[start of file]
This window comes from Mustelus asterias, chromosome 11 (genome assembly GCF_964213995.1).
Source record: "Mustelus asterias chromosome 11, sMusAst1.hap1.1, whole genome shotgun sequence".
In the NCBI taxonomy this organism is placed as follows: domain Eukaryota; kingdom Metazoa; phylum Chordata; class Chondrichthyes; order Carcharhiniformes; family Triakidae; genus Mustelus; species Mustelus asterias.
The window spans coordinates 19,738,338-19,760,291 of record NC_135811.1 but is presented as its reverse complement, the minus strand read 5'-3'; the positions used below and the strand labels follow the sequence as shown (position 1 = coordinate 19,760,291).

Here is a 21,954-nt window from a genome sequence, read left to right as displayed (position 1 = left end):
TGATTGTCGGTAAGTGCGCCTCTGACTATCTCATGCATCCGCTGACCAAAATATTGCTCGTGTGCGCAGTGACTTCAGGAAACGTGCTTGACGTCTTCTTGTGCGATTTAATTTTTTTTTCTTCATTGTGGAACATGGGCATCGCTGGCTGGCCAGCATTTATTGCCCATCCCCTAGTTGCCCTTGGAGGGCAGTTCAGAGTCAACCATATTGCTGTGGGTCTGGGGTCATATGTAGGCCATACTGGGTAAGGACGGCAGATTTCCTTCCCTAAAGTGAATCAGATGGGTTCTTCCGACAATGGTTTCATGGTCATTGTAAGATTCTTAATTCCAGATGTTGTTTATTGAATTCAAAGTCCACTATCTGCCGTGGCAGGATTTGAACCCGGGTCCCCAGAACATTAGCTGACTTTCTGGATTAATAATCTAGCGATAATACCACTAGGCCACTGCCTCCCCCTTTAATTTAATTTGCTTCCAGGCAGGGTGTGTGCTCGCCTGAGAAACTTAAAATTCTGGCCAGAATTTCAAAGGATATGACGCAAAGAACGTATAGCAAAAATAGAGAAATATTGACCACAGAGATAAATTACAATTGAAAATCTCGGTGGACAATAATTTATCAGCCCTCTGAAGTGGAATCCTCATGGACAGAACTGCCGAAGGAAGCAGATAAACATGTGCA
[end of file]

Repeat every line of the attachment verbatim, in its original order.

This window comes from Mustelus asterias, chromosome 11 (genome assembly GCF_964213995.1).
Source record: "Mustelus asterias chromosome 11, sMusAst1.hap1.1, whole genome shotgun sequence".
In the NCBI taxonomy this organism is placed as follows: domain Eukaryota; kingdom Metazoa; phylum Chordata; class Chondrichthyes; order Carcharhiniformes; family Triakidae; genus Mustelus; species Mustelus asterias.
The window spans coordinates 19,738,338-19,760,291 of record NC_135811.1 but is presented as its reverse complement, the minus strand read 5'-3'; the positions used below and the strand labels follow the sequence as shown (position 1 = coordinate 19,760,291).

Here is a 21,954-nt window from a genome sequence, read left to right as displayed (position 1 = left end):
TGATTGTCGGTAAGTGCGCCTCTGACTATCTCATGCATCCGCTGACCAAAATATTGCTCGTGTGCGCAGTGACTTCAGGAAACGTGCTTGACGTCTTCTTGTGCGATTTAATTTTTTTTTCTTCATTGTGGAACATGGGCATCGCTGGCTGGCCAGCATTTATTGCCCATCCCCTAGTTGCCCTTGGAGGGCAGTTCAGAGTCAACCATATTGCTGTGGGTCTGGGGTCATATGTAGGCCATACTGGGTAAGGACGGCAGATTTCCTTCCCTAAAGTGAATCAGATGGGTTCTTCCGACAATGGTTTCATGGTCATTGTAAGATTCTTAATTCCAGATGTTGTTTATTGAATTCAAAGTCCACTATCTGCCGTGGCAGGATTTGAACCCGGGTCCCCAGAACATTAGCTGACTTTCTGGATTAATAATCTAGCGATAATACCACTAGGCCACTGCCTCCCCCTTTAATTTAATTTGCTTCCAGGCAGGGTGTGTGCTCGCCTGAGAAACTTAAAATTCTGGCCAGAATTTCAAAGGATATGACGCAAAGAACGTATAGCAAAAATAGAGAAATATTGACCACAGAGATAAATTACAATTGAAAATCTCGGTGGACAATAATTTATCAGCCCTCTGAAGTGGAATCCTCATGGACAGAACTGCCGAAGGAAGCAGATAAACATGTGCA